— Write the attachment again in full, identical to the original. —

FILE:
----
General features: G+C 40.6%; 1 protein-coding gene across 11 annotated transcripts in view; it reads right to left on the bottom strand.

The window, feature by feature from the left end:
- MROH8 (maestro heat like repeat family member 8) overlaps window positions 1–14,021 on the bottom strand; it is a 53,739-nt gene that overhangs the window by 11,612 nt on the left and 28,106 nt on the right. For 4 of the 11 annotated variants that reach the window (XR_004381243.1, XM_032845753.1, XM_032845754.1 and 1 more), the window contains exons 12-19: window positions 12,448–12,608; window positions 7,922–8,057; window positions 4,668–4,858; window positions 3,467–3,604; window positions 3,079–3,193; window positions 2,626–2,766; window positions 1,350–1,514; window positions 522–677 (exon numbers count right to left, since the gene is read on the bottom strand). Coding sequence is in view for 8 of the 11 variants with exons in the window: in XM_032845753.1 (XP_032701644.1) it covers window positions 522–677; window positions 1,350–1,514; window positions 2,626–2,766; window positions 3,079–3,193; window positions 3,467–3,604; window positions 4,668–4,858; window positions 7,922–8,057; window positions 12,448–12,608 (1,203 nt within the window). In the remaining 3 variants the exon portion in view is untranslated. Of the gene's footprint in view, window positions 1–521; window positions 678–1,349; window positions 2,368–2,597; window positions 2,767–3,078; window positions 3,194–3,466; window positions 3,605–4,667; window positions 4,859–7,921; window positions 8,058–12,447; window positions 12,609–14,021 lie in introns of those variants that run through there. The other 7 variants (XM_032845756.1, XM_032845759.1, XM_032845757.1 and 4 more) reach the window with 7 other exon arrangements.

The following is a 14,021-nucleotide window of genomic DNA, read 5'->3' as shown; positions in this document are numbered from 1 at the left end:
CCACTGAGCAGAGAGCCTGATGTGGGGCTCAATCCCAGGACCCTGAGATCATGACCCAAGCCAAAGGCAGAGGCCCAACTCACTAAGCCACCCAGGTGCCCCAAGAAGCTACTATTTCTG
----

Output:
General features: G+C 40.6%; 1 protein-coding gene across 11 annotated transcripts in view; it reads right to left on the bottom strand.

The window, feature by feature from the left end:
- MROH8 (maestro heat like repeat family member 8) overlaps window positions 1–14,021 on the bottom strand; it is a 53,739-nt gene that overhangs the window by 11,612 nt on the left and 28,106 nt on the right. For 4 of the 11 annotated variants that reach the window (XR_004381243.1, XM_032845753.1, XM_032845754.1 and 1 more), the window contains exons 12-19: window positions 12,448–12,608; window positions 7,922–8,057; window positions 4,668–4,858; window positions 3,467–3,604; window positions 3,079–3,193; window positions 2,626–2,766; window positions 1,350–1,514; window positions 522–677 (exon numbers count right to left, since the gene is read on the bottom strand). Coding sequence is in view for 8 of the 11 variants with exons in the window: in XM_032845753.1 (XP_032701644.1) it covers window positions 522–677; window positions 1,350–1,514; window positions 2,626–2,766; window positions 3,079–3,193; window positions 3,467–3,604; window positions 4,668–4,858; window positions 7,922–8,057; window positions 12,448–12,608 (1,203 nt within the window). In the remaining 3 variants the exon portion in view is untranslated. Of the gene's footprint in view, window positions 1–521; window positions 678–1,349; window positions 2,368–2,597; window positions 2,767–3,078; window positions 3,194–3,466; window positions 3,605–4,667; window positions 4,859–7,921; window positions 8,058–12,447; window positions 12,609–14,021 lie in introns of those variants that run through there. The other 7 variants (XM_032845756.1, XM_032845759.1, XM_032845757.1 and 4 more) reach the window with 7 other exon arrangements.

The following is a 14,021-nucleotide window of genomic DNA, read 5'->3' as shown; positions in this document are numbered from 1 at the left end:
CCACTGAGCAGAGAGCCTGATGTGGGGCTCAATCCCAGGACCCTGAGATCATGACCCAAGCCAAAGGCAGAGGCCCAACTCACTAAGCCACCCAGGTGCCCCAAGAAGCTACTATTTCTG